Chris Reddington

Published on Wed, Aug 11, 2021

Community People Technical Community Developer Engagement DevRel

I recently gave a talk on my journey into the Azure Technical Community. While my day job is working for Microsoft, I get a lot of energy through blogging, podcasting and vlogging - ultimately, helping others grow, inspiring and encouraging them along their own technical journey. In this blog, I write about why I got involved with the technical community, some of my reflections on the journey and what I continue to look forward to.

How’s the journey been so far?

My journey into the community has had many failed attempts. If you go back through my blog posts, you’ll find a few older posts from 2016, 2017 and 2019. I had many ambitions of regularly writing blog posts and contributing back to the community. Alas, it mustn’t have meant to be back then.

Fast forward to 2020. After much encouragement from several people in my network, I decided that it was time for me to revisit my latest attempt at community contributions. I owe a big thanks to Abel Wang for his encouragement to just get going… in his typical wise words, ‘what’s the worst that can happen?’. So, in March 2020 - I released my first few podcasts after purchasing a Blue Yeti USB Microphone - the go-to starter-streamer microphone. Cloud With Chris was born.

Of course, COVID-19 then had a big impact upon all of us. Throughout that period, I was living alone - unable to see my girlfriend, friends or my family due to the government restrictions. This was a huge challenge for me, and amongst other triggers, led to a series of mental health challenges.

After working through my challenges, I properly returned to the podcasting again in October. Interestingly, this return coincided with my first release of video content. It was at this point that I started releasing video and audio content simultaneously.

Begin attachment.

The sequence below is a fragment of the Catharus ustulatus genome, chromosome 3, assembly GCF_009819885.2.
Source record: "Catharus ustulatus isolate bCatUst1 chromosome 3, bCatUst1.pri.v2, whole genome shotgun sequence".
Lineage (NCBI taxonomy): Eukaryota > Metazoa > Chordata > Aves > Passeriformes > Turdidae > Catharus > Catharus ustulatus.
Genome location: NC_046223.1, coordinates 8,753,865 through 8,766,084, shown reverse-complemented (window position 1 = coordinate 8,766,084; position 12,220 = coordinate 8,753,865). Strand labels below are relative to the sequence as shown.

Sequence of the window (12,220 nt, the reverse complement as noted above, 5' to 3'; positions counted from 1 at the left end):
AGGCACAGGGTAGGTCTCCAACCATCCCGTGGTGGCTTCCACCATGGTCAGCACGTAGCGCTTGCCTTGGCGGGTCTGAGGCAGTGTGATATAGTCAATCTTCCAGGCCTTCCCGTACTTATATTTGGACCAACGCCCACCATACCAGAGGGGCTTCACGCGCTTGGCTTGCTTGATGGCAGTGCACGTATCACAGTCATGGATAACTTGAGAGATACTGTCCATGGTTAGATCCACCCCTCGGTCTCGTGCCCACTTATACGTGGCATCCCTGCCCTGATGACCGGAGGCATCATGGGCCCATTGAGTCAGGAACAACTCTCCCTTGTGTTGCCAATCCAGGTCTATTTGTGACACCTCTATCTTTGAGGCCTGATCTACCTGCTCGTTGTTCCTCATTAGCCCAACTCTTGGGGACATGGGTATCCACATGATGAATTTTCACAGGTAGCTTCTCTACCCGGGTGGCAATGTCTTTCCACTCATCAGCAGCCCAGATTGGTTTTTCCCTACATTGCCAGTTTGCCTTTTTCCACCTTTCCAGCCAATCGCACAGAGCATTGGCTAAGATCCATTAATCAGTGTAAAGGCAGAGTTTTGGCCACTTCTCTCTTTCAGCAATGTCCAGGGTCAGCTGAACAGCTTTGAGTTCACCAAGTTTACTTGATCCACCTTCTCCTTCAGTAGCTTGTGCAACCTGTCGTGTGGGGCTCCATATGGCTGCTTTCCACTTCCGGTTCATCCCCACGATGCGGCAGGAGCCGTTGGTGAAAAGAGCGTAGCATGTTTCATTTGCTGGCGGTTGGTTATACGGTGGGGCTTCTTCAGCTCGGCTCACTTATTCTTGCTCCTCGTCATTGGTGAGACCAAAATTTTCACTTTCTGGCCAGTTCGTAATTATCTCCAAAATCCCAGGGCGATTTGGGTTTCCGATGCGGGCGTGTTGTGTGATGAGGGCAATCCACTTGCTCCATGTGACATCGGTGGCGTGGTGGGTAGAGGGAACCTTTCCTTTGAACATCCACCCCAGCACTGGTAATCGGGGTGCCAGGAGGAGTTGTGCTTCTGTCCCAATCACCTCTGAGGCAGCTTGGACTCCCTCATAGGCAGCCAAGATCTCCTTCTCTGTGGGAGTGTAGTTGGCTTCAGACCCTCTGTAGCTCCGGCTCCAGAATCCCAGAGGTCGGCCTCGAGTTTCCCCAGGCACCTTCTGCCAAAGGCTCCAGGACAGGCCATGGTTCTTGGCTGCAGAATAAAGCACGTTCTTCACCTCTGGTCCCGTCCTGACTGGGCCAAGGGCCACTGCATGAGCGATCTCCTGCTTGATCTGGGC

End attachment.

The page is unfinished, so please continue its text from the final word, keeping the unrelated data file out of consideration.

In November 2020, I then got in touch with Richard Benwell who was listed as the organizer of Azure Thames Valley on The group seemed inactive, so I was curious on what the plans were for the group. We then got talking about how to re-invigorate the group and kick things off once again. This led to the group re-launching in February 2021, and we’re still on our growth journey, as we gain more regular members in our community.

Jumping back to Cloud With Chris, let’s progress towards 2021. I had some extended vacation in December 2020, which meant that I could use it as an opportunity to plan my aims for community contributions. This resulted in -

  • Nov 2020 - Kicked off the Architecting for the Cloud, One Pattern at a Time series
  • Jan 2021 - Kicked off with weekly vlogs
  • Jan 2021 - Kicked off with at least one blog a week
  • Feb 2021 - Kicked off the Cloud Gaming Notes series
  • Mar 2021 - Kicked off the Cloud Drops Series (Short-form video series)
  • May 2021 onwards - Regularly releasing at least 2 video episodes a week
  • Throughout the majority of 2021, had scheduling booked at least 2 months in advance

So, what’s the purpose of this section of the blog post? To highlight that building up a rhythm, growing a community and contributing in a regular way takes a lot of effort and time. It’s not a simple and plain-sailing journey. But, I can tell you that it’s absolutely worth it. Let’s explore that in the next section.

Why did I originally want to support the tech community?

Why did I want to get involved in the technical community? There were several reasons -

  • Career Development - It’s unlikely a secret that I have progression into Developer Relations (DevRel) on my career development plan. This was one of my primary motivations for starting this all off.
  • Meeting some incredible people - The wider technical community is full of amazing people. I have my own areas of expertise, but realized that there’s an opportunity to learn a lot more from others.
  • Build technical intensity - To blog, podcast or vlog about technical concepts - I need to make sure I know what I’m talking about. Tech intensity is a concept introduced by Satya Nadella. In this cloud world with evolving technologies, it’s important that I can not just keep up, but thrive and showcase how to developer innovative solutions with these new technologies.